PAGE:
A form of contracting known as lowest-price technically acceptable, or LPTA, has long bugged federal contractors. Defense authorization legislation, and subsequent updates to the Federal Acquisition Regulations, were supposed to limit agency use of LPTA. But contractors say they’re seeing a resurgence. Federal Drive with Tom Temin turned to David Berteau, the president and CEO of the Professional Services Council.
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Tom Temin: President and CEO of the Professional Services Council, David Berteau. And this is something like kudzu, I guess, no matter how much it gets cut back, it just comes on again. What do you seeing?
David Berteau: Tom, LPTA has been with us for quite some time as you know. More than a decade we’ve been struggling with how do you appropriately use lowest price technically acceptable, because there are certainly circumstances where there’s no technical difference between the top and the bottom, and it makes sense to go to the lowest price. But those circumstances are not common, and not widespread. PSC for quite some time has been eager to get this problem under control. And it’s not just a problem for contractors, it’s a problem for the government as well. Because if you’re not careful, you don’t get the performance, you don’t get the results that you are aiming for. And it could end up through change orders and cancellations and recompetes, costing both more time and money than going with the best bid at the time of the offer.
Tom Temin: Alright, so there was a gambit in Congress. And as you mentioned, the Federal Acquisition Regulation to limit the use of them. But did it really limit them or was it just a temporary setback from what your members are saying?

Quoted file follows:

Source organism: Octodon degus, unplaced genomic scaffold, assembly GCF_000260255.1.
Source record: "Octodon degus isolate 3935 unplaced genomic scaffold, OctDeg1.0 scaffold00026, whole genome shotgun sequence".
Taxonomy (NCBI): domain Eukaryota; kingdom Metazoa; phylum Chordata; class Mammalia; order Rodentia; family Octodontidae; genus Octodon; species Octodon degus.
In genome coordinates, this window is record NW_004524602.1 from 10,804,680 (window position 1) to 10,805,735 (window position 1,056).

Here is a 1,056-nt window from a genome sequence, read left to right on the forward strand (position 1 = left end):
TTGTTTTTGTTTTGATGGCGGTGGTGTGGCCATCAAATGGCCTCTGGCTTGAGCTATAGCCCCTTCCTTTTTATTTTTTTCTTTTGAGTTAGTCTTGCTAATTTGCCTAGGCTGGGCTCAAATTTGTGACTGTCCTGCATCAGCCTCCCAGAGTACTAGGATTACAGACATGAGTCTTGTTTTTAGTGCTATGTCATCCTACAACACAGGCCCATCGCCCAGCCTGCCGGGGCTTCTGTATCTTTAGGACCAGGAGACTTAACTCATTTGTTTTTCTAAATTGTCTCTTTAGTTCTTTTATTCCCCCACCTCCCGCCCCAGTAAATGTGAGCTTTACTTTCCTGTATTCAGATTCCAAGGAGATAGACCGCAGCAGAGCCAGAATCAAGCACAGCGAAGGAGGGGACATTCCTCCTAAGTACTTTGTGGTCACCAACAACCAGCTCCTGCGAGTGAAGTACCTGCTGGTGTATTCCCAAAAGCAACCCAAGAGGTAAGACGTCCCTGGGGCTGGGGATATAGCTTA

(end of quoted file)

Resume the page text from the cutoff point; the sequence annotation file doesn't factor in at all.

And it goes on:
David Berteau: Well, it’s a long saga and it’s been an interesting one. If you go back to 2015. And the Defense Department, the undersecretary of Defense for Acquisition at the time, put out a memorandum ostensibly putting out guidelines for the appropriate use of lowest price technically acceptable contracts. LPTA. But those guidelines were not incorporated into the regulations. And as you and I both know, most contracting officers don’t wake up in the morning and say, oh, is there another memo from OSD that I need to examine here? They follow what’s in the regulation. So what we did at PSC was beginning of that year, beginning of the following year, in 2016, we work to get the language into the National Defense Authorization Act, and it was incorporated into the FY 17 Act, which was signed by Barack Obama in late 2016. It said, put these rules into the DFARS within 120 days. They missed by about 1000 days. But they did eventually issue a final DFARS rule. I think it was in September of 2019 actually, to incorporate the language. The question becomes, how do you measure compliance with this DFARS clause? Because it says LPTA is useful in a number of cases. But you need to have a number of criteria that you meet, and you need to, as a contracting officer, document those criteria. You need to be able to describe the minimum requirements in such a way that you can determine whether offers are technically acceptable or not. You need to make sure that there’s no value that the government would get from somebody proposing more than the minimum technical requirements, right, and a series of other characteristics that have to be met. We asked DoD at the time that the DFARS clause was issued, said, how are you going to measure compliance with this? And the answer we got from a senior procurement official was, we’re not. We’re gonna leave it up to you guys to figure out where this comes into play. And that’s not surprising, right? There’s no enforcement mechanism to measure all of that. We assume that contracting officers comply with the rules. So that’s where we stand right now with DoD.